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Merle Norman

first_imgVisitation is Monday, March 4, 2019 from 4 until 7 p.m. at Cook Rosenberger Funeral Home, 929 Main Street, Brookville and again on Tuesday at Scipio United Baptist Church from 10 until 11 a.m.  David Smith will officiate services at 11 a.m. at the church and burial will follow in Mt. Carmel cemetery. He was born June 30, 1947 to Willard and Jeanette “Irene” Norman.  He had two brothers, Willie and Donnie Norman – both surviving, and two sisters, Alma Hill – surviving, and Mable who preceded him in death. On Tuesday, February 26, 2019, Merle Edward Norman woke up being held by Jesus, and was reunited with the love of his life. Merle was retired from Sperry Rubber and Plastic.  He was an avid fisherman and could literally build anything.  He was a devote Christian and loyal member of the Scipio Baptist Church. Anyone who knew Merle, adored him.center_img He will be sincerely missed by his three daughters, Tammy (Danny) Garrison, Lisa (James) Henson, and Anita Norman; six grandchildren; seven great-grandchildren; several friends, nieces and nephews.  Besides his parents and siblings, he was preceded in death by his “little lady” Rose Etta Norman; infant granddaughter, Ciera Rose Griffin; sisters-in-law, Ulene Quinlan, Bonnie Barrett and Carolyn Cummins, and brother-in-law, Nelson Barrett. Memorial contributions can be directed to Scipio United Baptist Church.  To leave memories or sign the online guestbook please visit www.cookrosenberger.com.  The staff of Cook Rosenberger Funeral Home is honored to care for the family of Merle Norman.last_img read more

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10 Quick Summer Energy Saving Tips From Thurston Energy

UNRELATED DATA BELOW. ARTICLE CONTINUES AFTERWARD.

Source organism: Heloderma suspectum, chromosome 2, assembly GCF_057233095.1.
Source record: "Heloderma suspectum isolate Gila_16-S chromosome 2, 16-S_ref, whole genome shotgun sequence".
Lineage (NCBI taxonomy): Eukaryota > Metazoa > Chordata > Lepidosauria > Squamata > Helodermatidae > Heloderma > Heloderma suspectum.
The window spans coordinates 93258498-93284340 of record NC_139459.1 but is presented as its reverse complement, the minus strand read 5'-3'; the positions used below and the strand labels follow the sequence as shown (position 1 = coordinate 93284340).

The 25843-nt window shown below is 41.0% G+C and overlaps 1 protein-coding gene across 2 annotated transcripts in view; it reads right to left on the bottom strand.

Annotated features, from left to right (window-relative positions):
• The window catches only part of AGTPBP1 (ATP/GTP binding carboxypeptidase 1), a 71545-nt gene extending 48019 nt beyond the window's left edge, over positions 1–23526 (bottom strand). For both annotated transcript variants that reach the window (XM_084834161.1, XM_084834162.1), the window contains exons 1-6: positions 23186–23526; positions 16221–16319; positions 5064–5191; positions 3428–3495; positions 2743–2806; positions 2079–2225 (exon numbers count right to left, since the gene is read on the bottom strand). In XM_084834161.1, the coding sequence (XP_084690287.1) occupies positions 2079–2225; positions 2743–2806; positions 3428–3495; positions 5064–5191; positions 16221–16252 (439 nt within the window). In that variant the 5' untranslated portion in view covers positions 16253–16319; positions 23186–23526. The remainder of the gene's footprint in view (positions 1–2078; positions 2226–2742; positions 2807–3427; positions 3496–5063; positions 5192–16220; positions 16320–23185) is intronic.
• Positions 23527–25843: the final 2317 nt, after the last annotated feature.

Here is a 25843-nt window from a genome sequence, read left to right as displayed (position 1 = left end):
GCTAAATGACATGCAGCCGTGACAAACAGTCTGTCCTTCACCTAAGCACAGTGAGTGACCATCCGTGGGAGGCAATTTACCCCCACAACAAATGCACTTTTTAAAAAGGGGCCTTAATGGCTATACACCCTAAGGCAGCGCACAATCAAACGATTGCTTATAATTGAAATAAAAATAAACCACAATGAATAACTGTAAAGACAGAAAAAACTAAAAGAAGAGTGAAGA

first_imgFacebook11Tweet0Pin0 Many Thurston County residents worship the sun.  We live for the days of a bright yellow sunshine in the five-day forecast.  To see a string of days without rain clouds is certainly a treat.When the temperature rises, there are some new behaviors that you can incorporate into your daily habits.  These easy-to-implement tasks can reduce your energy bills.Install a programmable thermostat that brings your house to a comfortable temperature when you are typically at home and stops heating or cooling your living space when you tend to be out.If your home has a central air conditioning, set the temperature to cool at 78 degrees.  Home owners typically save about six to seven percent off cooling costs for each degree above 78 degrees.Pull window shades.  Our neighbors in Southern California know to close blinds on sunny days, but people living in the Pacific Northwest sometimes forget that to keep the hot sun out, you need to pull the shades.  Open the shades in the winter to bring in warm rays.Turn off lights, appliances and electronics when not in use.  During a Washington summer, we benefit from long hours of daylight.  Take advantage of this natural light and leave the lights off.  This step will keep your house cooler and your energy bill down.If the hot weather is too much, look for an Energy Star air conditioner.  This designation means that the cooling unit is the most energy efficient model on the market.  Situate a window air conditioner out of direct sunlight.  They work best when kept cool.Replace an old central air conditioner with a new Energy Star qualified model.  Often this can reduce your cooling costs by up to 20%.  Schedule an inspection to make sure that your heating and cooling system is working at peak efficiency.Install a ceiling fan.  This is a less expensive way to cool down.  During hot weather, a ceiling fan will create a cool breeze and circulate air around your home.Get rid of hot air by using an exhaust fan to blow hot air out of your kitchen.  Similarly, take cooler showers and baths to avoid adding hot, humid aid to your home.Cook outside.  Instead of using your oven or stove, use your barbecue, microwave or countertop appliances.  A microwave uses 75% less energy than a regular electric oven.Install Energy Star compact fluorescent (CF) light bulbs in your most used fixtures and lamps.  CF bulbs radiate less heat and will save you an average of $30 – $40 over the lifespan of each bulb.For more examples of how to reduce your heating bills and improve your home’s energy efficiency, click here.last_img read more

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